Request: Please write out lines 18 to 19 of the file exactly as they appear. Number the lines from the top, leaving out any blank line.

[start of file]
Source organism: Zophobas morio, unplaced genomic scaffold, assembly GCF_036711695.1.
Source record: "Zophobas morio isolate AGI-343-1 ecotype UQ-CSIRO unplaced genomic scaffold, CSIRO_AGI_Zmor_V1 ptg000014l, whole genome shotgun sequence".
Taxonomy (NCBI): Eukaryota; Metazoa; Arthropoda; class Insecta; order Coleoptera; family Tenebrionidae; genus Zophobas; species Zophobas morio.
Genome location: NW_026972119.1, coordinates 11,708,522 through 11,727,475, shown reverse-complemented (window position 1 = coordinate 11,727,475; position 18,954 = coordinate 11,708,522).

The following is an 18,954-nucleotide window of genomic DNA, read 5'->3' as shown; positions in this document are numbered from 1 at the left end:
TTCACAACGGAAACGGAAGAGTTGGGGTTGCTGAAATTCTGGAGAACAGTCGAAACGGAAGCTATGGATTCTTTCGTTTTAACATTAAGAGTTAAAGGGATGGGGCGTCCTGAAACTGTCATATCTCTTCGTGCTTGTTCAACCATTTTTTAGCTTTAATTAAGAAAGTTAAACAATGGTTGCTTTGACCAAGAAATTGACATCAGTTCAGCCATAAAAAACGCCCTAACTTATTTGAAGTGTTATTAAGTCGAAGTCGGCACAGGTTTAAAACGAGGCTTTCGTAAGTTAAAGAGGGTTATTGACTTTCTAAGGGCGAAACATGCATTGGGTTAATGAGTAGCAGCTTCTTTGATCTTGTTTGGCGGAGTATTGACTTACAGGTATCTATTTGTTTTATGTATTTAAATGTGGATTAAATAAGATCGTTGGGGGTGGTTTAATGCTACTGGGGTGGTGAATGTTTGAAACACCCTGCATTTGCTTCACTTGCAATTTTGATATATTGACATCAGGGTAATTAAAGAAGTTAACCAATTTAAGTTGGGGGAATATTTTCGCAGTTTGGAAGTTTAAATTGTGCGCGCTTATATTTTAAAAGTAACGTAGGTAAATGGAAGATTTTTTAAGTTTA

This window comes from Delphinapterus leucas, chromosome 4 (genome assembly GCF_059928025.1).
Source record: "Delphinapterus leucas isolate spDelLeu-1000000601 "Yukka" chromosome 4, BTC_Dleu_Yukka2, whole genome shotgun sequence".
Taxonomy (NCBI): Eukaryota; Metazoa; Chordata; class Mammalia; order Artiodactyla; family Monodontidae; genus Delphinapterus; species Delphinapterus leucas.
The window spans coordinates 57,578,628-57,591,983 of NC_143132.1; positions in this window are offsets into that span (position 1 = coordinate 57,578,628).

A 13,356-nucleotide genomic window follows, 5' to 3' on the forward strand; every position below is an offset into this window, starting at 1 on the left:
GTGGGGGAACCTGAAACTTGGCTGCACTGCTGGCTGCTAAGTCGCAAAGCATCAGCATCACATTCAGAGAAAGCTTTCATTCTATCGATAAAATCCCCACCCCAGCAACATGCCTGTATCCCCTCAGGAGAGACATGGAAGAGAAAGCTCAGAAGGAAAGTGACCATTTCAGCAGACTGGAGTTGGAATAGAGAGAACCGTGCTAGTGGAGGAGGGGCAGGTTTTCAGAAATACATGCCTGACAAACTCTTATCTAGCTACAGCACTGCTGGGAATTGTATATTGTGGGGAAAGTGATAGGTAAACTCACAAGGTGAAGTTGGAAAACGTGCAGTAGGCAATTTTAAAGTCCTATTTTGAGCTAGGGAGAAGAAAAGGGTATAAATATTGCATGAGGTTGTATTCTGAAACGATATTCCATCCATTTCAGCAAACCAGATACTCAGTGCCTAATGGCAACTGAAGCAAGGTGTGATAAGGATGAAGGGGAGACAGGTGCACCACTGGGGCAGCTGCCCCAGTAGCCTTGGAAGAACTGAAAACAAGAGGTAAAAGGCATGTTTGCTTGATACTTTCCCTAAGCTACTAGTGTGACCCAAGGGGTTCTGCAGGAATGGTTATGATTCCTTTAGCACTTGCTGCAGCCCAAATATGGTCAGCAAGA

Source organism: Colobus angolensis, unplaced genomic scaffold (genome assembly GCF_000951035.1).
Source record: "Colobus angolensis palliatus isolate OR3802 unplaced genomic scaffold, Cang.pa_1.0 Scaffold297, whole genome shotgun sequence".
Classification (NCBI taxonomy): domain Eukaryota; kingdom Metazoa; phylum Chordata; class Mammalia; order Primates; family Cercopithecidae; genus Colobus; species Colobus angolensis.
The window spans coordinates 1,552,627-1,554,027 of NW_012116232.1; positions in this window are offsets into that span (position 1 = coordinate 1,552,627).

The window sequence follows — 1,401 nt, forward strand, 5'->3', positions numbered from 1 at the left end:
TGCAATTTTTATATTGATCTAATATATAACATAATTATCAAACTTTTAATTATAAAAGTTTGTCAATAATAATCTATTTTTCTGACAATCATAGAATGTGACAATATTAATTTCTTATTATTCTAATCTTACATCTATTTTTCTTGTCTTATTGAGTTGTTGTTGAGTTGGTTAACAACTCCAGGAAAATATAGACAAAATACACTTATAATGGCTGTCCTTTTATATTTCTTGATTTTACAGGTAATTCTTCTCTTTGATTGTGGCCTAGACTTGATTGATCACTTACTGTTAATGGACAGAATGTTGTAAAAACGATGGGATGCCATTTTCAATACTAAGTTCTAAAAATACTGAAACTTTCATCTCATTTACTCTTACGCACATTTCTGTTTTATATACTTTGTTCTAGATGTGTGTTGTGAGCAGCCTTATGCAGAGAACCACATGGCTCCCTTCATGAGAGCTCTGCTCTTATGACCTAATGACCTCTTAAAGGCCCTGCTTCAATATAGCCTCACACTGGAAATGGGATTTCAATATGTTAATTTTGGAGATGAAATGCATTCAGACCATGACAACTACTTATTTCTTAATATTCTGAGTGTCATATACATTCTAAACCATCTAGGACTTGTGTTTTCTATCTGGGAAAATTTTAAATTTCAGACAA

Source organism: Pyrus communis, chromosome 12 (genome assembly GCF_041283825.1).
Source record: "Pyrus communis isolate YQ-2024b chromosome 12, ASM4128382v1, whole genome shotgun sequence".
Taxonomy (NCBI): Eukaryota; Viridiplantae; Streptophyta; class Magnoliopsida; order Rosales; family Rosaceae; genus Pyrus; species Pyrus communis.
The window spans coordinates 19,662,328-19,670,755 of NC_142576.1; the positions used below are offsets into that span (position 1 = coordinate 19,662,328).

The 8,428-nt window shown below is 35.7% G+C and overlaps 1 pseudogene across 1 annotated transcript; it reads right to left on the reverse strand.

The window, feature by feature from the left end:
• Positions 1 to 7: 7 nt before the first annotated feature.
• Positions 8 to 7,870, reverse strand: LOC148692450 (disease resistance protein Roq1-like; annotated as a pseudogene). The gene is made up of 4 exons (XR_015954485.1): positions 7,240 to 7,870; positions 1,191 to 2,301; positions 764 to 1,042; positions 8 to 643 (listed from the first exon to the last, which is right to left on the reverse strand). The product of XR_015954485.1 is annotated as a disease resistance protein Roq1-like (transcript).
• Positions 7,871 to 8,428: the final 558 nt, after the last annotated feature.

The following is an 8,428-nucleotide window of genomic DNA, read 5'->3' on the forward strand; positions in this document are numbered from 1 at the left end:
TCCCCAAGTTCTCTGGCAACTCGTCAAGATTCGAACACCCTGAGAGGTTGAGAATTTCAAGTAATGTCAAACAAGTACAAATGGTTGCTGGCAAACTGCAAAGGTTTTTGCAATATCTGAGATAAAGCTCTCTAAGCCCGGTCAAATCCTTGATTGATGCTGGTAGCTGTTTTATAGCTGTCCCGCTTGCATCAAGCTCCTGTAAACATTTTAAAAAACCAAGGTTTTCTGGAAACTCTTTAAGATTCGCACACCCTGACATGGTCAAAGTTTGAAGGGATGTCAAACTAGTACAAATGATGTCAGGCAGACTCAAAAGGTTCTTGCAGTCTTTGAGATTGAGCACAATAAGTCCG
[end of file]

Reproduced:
TGCAATTTTTATATTGATCTAATATATAACATAATTATCAAACTTTTAATTATAAAAGTTTGTCAATAATAATCTATTTTTCTGACAATCATAGAATGTGACAATATTAATTTCTTATTATTCTAATCTTACATCTATTTTTCTTGTCTTATTGAGTTGTTGTTGAGTTGGTTAACAACTCCAGGAAAATATAGACAAAATACACTTATAATGGCTGTCCTTTTATATTTCTTGATTTTACAGGTAATTCTTCTCTTTGATTGTGGCCTAGACTTGATTGATCACTTACTGTTAATGGACAGAATGTTGTAAAAACGATGGGATGCCATTTTCAATACTAAGTTCTAAAAATACTGAAACTTTCATCTCATTTACTCTTACGCACATTTCTGTTTTATATACTTTGTTCTAGATGTGTGTTGTGAGCAGCCTTATGCAGAGAACCACATGGCTCCCTTCATGAGAGCTCTGCTCTTATGACCTAATGACCTCTTAAAGGCCCTGCTTCAATATAGCCTCACACTGGAAATGGGATTTCAATATGTTAATTTTGGAGATGAAATGCATTCAGACCATGACAACTACTTATTTCTTAATATTCTGAGTGTCATATACATTCTAAACCATCTAGGACTTGTGTTTTCTATCTGGGAAAATTTTAAATTTCAGACAA

Source organism: Pyrus communis, chromosome 12 (genome assembly GCF_041283825.1).